Hair greying is associated with active hair growth

Authors


  • Funding sources
    This research was supported by Basic Science Research Program through the National Research Foundation of Korea (NRF), funded by the Ministry of Education, Science and Technology (2009-0086846).

  • Conflicts of interest
    None declared.

Young Ho Lee.
E-mail: yhlee@cnu.ac.kr

Summary

Background  Hair greying is an obvious sign of ageing in humans. White (nonpigmented) hair is thicker than black (pigmented) hair. The growth rate of white hair is also significantly higher than that of black hair. However, the mechanism underlying this is largely unknown.

Objectives  To examine the association between hair greying and hair growth patterns by evaluating expression of the genes or proteins related to hair growth in white and black hairs.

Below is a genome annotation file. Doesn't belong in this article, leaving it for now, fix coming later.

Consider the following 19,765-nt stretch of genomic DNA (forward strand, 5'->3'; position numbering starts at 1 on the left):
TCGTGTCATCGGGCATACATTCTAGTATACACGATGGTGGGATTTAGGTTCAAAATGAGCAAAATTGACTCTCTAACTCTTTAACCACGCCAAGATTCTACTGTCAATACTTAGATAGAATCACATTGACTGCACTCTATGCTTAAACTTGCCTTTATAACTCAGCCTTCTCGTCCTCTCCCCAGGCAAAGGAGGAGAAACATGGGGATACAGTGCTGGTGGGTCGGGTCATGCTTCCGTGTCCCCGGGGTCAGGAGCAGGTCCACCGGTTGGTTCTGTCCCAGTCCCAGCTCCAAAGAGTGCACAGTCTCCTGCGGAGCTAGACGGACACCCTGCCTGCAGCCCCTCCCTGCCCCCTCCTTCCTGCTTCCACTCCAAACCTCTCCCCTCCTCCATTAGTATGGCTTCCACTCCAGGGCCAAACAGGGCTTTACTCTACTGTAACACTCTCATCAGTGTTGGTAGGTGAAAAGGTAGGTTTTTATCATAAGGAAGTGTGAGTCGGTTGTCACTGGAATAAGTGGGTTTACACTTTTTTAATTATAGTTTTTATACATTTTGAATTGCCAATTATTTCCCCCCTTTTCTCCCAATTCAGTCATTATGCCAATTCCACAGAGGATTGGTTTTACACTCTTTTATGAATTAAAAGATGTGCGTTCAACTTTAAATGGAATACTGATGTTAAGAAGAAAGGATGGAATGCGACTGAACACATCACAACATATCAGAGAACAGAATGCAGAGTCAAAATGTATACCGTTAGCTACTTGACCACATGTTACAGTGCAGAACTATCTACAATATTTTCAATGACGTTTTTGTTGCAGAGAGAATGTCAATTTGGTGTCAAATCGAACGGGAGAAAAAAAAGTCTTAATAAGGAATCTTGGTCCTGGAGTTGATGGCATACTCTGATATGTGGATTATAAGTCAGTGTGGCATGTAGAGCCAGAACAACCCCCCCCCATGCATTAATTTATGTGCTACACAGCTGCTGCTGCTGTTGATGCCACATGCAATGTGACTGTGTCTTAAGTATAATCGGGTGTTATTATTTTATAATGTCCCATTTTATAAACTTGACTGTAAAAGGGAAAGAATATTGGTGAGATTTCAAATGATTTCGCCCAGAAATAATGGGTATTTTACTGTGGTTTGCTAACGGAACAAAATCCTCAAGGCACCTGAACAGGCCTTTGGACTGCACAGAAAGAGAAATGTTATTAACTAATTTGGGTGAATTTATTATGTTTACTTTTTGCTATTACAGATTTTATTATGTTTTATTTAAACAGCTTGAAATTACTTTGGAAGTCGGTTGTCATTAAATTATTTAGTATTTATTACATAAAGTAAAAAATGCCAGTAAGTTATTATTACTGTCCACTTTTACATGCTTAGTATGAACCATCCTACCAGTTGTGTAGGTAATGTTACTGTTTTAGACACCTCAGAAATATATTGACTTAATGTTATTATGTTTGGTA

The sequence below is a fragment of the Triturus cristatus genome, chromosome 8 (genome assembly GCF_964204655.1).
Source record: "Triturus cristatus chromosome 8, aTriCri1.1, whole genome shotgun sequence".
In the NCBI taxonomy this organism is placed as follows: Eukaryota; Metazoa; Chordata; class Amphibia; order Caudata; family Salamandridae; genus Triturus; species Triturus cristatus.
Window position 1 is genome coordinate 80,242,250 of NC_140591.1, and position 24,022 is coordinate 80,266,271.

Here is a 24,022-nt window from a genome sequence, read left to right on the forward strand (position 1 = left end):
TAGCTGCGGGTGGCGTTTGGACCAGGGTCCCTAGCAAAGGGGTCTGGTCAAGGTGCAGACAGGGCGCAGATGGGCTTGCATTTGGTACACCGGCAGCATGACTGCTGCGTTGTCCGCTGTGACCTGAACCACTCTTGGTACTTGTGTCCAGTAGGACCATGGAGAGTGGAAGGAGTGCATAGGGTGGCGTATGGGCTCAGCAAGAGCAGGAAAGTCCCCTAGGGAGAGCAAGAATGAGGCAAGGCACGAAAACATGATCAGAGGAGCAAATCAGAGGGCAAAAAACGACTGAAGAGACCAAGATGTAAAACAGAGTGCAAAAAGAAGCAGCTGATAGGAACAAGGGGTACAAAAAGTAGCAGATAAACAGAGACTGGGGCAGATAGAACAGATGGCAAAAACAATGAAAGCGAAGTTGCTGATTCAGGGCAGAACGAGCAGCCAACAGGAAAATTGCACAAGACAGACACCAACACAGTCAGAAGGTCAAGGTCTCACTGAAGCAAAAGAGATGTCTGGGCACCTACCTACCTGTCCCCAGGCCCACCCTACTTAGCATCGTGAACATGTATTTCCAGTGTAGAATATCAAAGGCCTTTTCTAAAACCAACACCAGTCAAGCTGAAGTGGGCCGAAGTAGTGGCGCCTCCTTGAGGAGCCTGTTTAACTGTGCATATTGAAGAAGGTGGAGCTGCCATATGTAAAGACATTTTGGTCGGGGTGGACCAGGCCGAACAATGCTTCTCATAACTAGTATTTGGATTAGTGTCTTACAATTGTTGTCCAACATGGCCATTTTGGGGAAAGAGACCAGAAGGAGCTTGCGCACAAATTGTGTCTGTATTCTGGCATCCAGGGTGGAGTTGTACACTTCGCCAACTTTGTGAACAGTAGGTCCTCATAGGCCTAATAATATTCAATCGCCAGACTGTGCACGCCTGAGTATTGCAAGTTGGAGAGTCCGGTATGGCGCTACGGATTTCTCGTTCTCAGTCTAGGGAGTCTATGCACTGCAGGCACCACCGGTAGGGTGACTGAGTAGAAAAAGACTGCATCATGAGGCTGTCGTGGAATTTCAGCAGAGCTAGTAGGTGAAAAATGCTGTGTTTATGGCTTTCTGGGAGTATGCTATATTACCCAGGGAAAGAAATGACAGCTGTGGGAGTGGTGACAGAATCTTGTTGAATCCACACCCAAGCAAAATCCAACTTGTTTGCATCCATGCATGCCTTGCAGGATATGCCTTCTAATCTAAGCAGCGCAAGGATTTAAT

Methods  Morphological characteristics were observed in eyebrow and scalp hairs. The differential expression of genes was analysed in black and white hairs from human scalp by a microarray analysis. Reverse transcription–polymerase chain reaction (RT-PCR) and immunohistochemistry for genes and proteins related to hair growth were performed in black and white hairs.

Results  Keratin and keratin-associated protein (KRTAP) genes in white hair were upregulated at least two-fold in comparison with black hair in a microarray analysis. Upregulation of selected keratin genes and KRTAP4 isoform genes in white hair was validated by RT-PCR. Immunoreactivity for KRT6, KRT14/16 and KRT25 was increased in the hair follicle of white hair compared with black hair. Gene expression of fibroblast growth factor 5 (FGF5) was downregulated in white hair compared with black hair. However, gene expression of FGF7 was upregulated in white hair compared with black hair.

Conclusions  Expression of genes and proteins associated with active hair growth is upregulated in white (nonpigmented) hair compared with black (pigmented) hair. These results suggest that hair greying is associated with active hair growth.

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